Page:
Vacation owners have been voicing their concern about timeshare availability since the 1980’s. But they haven’t been able to prove what was promised to them by the sales team. Today, a number of unhappy owners are finding restitution due to the number of sales and marketing regulations that now monitor the industry. The ability to document presentations on cell phones and access public information online has also worked in the consumer’s favor. Although timeshare companies have been smirking and pointing to contractual agreements for decades, they’re finally forced to acknowledge their misconduct and relieve some of their buyer’s remorse.

In December of 2018, Westgate Resorts became the latest timeshare company to be exposed for misleading sales tactics. Apparently, their Smoky Mountain Resort and Spa in Gatlinburg, Tennessee was selling “dream mountain vacations” that didn’t exist. Buyers were promised “rest and relaxation” in the heart of the Smoky Mountains; but important details were left out of the presentation. For starters, many buyers weren’t aware that their timeshare interest was subject to a “floating use” plan.

Instead of adequately explaining the terms of their package, sales agents focused on avoiding full disclosure. They knew certain details might deter their prospects. According to the lawsuit, Westgate used “secret pockets” in their leather binders to hide pertinent information from sales attendees. Since Westgate made it extremely difficult for buyers to find legal documents that disclosed their rights, many weren’t aware of their right to cancel the timeshare purchase. Once buyers figured out their “floating use” plan didn’t provide reasonable access to the property, they realized they’d been lied to.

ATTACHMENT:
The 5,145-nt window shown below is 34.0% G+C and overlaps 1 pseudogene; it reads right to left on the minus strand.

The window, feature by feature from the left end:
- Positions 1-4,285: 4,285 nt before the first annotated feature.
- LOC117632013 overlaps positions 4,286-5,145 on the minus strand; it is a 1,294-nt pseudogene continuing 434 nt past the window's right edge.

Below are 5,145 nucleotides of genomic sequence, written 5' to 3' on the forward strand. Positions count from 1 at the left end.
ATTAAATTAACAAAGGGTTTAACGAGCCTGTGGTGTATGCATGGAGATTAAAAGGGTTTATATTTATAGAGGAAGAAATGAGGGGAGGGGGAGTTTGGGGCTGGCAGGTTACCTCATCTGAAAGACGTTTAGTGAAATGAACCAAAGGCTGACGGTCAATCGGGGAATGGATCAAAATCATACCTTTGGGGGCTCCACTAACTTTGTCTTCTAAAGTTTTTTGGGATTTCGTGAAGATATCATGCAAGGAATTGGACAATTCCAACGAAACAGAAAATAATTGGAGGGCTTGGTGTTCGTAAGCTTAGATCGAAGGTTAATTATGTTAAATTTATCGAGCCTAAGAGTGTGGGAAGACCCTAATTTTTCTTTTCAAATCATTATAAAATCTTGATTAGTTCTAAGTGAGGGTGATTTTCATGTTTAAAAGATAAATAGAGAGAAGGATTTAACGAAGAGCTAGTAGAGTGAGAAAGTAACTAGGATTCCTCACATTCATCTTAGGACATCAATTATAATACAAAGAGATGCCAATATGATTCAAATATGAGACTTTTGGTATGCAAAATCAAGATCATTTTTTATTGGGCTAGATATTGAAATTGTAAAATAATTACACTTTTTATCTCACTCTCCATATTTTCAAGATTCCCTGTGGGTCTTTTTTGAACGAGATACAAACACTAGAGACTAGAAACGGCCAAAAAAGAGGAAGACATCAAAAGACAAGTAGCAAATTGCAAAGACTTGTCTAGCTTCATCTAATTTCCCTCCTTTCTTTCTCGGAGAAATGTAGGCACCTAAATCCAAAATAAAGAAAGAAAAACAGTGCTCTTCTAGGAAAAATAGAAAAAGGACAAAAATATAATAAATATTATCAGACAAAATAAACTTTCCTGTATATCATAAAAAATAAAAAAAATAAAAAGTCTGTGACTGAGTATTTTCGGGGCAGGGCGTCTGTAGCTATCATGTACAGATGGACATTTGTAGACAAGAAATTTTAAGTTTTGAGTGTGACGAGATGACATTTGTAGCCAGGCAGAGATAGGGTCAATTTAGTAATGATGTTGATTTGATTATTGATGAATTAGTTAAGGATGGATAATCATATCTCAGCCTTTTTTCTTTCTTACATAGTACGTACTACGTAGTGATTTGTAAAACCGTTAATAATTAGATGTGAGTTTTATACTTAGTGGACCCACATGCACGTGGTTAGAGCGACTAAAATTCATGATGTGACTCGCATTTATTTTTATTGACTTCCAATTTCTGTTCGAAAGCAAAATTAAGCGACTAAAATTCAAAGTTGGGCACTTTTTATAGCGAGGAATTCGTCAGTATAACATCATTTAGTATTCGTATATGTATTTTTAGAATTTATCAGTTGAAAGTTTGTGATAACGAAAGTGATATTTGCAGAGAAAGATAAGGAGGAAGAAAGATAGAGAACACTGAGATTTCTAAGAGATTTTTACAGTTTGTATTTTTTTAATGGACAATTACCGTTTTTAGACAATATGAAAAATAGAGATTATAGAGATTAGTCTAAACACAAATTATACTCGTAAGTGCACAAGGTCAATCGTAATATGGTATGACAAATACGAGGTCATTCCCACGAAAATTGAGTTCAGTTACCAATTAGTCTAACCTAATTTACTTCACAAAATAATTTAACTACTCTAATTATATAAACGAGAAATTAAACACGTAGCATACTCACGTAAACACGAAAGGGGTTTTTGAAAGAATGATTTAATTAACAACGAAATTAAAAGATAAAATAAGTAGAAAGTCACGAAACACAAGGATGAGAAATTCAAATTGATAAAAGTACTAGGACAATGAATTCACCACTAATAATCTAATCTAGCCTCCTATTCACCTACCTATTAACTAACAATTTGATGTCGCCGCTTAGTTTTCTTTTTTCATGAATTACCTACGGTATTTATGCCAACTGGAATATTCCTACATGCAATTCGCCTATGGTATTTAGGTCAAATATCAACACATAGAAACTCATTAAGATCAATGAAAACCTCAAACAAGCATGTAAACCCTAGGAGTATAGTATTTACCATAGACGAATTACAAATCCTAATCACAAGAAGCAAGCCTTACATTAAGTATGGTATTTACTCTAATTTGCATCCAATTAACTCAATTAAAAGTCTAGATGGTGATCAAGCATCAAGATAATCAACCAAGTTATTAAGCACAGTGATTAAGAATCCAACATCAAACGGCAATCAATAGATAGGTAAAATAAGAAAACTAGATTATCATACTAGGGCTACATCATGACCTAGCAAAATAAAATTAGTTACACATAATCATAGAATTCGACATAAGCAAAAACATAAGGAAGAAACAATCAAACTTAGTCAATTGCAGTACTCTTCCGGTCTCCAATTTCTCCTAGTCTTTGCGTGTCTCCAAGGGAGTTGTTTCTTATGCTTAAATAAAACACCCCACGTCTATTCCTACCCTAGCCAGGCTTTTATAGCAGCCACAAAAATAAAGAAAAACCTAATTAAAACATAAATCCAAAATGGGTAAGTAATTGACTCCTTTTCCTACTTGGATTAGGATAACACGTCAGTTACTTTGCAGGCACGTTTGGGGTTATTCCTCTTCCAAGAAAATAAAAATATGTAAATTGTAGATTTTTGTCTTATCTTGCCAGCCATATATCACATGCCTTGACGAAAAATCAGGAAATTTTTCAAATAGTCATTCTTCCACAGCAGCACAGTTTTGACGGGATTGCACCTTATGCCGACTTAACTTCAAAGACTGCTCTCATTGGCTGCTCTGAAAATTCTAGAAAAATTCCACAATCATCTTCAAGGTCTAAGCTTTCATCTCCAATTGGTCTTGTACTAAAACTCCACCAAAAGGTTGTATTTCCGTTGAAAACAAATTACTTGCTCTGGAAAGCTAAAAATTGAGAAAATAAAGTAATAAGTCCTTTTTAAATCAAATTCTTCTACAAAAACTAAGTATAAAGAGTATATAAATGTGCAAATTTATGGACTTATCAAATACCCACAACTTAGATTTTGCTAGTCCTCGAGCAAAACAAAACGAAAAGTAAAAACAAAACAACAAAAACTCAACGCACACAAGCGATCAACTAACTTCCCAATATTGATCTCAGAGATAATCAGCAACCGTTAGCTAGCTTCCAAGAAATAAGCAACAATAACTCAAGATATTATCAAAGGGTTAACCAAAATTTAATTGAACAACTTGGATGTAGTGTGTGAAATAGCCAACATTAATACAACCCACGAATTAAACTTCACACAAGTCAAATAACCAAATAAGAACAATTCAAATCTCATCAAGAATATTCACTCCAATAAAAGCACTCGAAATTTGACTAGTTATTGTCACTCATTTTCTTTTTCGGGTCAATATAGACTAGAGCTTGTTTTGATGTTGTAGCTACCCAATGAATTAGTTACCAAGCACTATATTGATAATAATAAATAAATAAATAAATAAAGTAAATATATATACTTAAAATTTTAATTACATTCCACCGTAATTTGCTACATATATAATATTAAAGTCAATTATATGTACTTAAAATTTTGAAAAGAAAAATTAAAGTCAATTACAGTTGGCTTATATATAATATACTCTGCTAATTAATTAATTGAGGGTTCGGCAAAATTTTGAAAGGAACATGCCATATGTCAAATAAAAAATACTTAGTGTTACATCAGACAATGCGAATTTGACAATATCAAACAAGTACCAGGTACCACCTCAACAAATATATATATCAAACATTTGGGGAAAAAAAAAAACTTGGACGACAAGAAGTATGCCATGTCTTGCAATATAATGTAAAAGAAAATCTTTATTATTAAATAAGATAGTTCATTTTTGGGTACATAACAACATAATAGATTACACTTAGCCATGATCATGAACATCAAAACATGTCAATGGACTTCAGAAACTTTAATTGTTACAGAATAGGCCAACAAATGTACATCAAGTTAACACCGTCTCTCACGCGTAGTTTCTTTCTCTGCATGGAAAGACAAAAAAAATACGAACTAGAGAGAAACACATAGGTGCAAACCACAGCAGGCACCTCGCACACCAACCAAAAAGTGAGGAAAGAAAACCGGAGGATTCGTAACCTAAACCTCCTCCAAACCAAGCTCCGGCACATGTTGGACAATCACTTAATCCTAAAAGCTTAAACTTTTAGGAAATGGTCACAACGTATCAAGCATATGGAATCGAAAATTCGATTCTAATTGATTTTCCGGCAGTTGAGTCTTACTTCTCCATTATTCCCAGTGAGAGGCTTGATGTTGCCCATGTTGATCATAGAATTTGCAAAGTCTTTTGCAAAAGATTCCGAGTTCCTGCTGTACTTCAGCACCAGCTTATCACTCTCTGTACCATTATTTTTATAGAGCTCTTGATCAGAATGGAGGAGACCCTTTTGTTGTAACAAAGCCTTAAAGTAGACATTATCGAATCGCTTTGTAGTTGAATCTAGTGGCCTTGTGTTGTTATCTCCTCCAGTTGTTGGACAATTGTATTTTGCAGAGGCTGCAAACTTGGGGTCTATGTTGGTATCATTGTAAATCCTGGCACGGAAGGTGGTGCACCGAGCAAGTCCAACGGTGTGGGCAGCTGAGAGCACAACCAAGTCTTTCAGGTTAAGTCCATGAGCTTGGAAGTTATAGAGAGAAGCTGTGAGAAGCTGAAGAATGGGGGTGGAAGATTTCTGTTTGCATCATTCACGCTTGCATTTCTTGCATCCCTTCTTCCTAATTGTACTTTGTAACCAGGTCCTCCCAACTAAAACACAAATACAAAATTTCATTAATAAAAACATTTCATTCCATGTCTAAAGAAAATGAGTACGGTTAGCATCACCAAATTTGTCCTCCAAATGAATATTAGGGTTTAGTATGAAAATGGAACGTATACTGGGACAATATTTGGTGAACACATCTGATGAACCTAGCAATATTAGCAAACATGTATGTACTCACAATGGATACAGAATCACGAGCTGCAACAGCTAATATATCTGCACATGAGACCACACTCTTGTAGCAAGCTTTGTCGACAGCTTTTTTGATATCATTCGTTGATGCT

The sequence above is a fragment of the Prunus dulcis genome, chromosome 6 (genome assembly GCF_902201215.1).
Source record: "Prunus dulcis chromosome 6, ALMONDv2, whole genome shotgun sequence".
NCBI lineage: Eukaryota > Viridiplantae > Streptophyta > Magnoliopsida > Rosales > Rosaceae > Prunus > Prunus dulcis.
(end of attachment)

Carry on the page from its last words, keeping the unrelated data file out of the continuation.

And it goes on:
The Problem With Westgate’s Timeshare Sales Strategy

Attorney Mark Chalos, with the Nashville office of Lieff Cabraser, is part of the team representing victims in the class action timeshare lawsuit. He believes that Westgate’s business model is to blame. “It’s part of a very complicated, high pressure scheme, as we’ve alleged, to take money but deliver essentially nothing,” said Chalas. “So, one unit, they may sell hundreds of times, and when people call to say, ‘I’d like to use a week’, they’re not available,” Chalos relayed.

According to court documents, Westgate’s aggressive business model relies on making money “by selling shares in property units, not by customers using the weeks they have purchased in those units.”  The 65-page lawsuit also claims that Westgate sales reps are “encouraged to lie to customers in high-pressure sales pitches.” There are strong incentives in place to sell as many shares as they can for one condo. Not only do sales teams benefit from timeshare sales, but the resort does too. Overbooking keeps every unit full throughout the year, maximizing the property’s revenue opportunities.

In this specific lawsuit, the timeshare company basically used their units any way they pleased. They were either clearing out certain dates for sales presentations or repeatedly selling and renting units at premium retail prices. In other words, Westgate was controlling availability at the buyer’s expense in order to line their own pockets. Availability didn’t worry them because the money was rolling in.

Since the defendants (Westgate), refused to disclose material facts about the purchase to buyers and deliver on their expectations, they were in violation of the Tennessee common law and the statutory law. So far, the lawsuit consists of six clients that claim they’ve never been able to book a vacation at the Smoky Mountain timeshare. Two of which stated they spent $30,000 and $18,000 on the nonexistent opportunity.

Helping Timeshare Owners Find Relief

Westgate isn’t the only timeshare using these tactics. Minimal disclosure coupled with high pressure sales is pretty common in the industry today. Unfortunately, many timeshare owners end up paying thousands of dollars for the property on top of multiple upgrade costs and yearly maintenance fees. If you feel as though you’ve prematurely made a purchase or would like to get out of a timeshare contract you’re unable to use, we’d love to help. Feel free to schedule a free consultation or proceed with our qualification process below.

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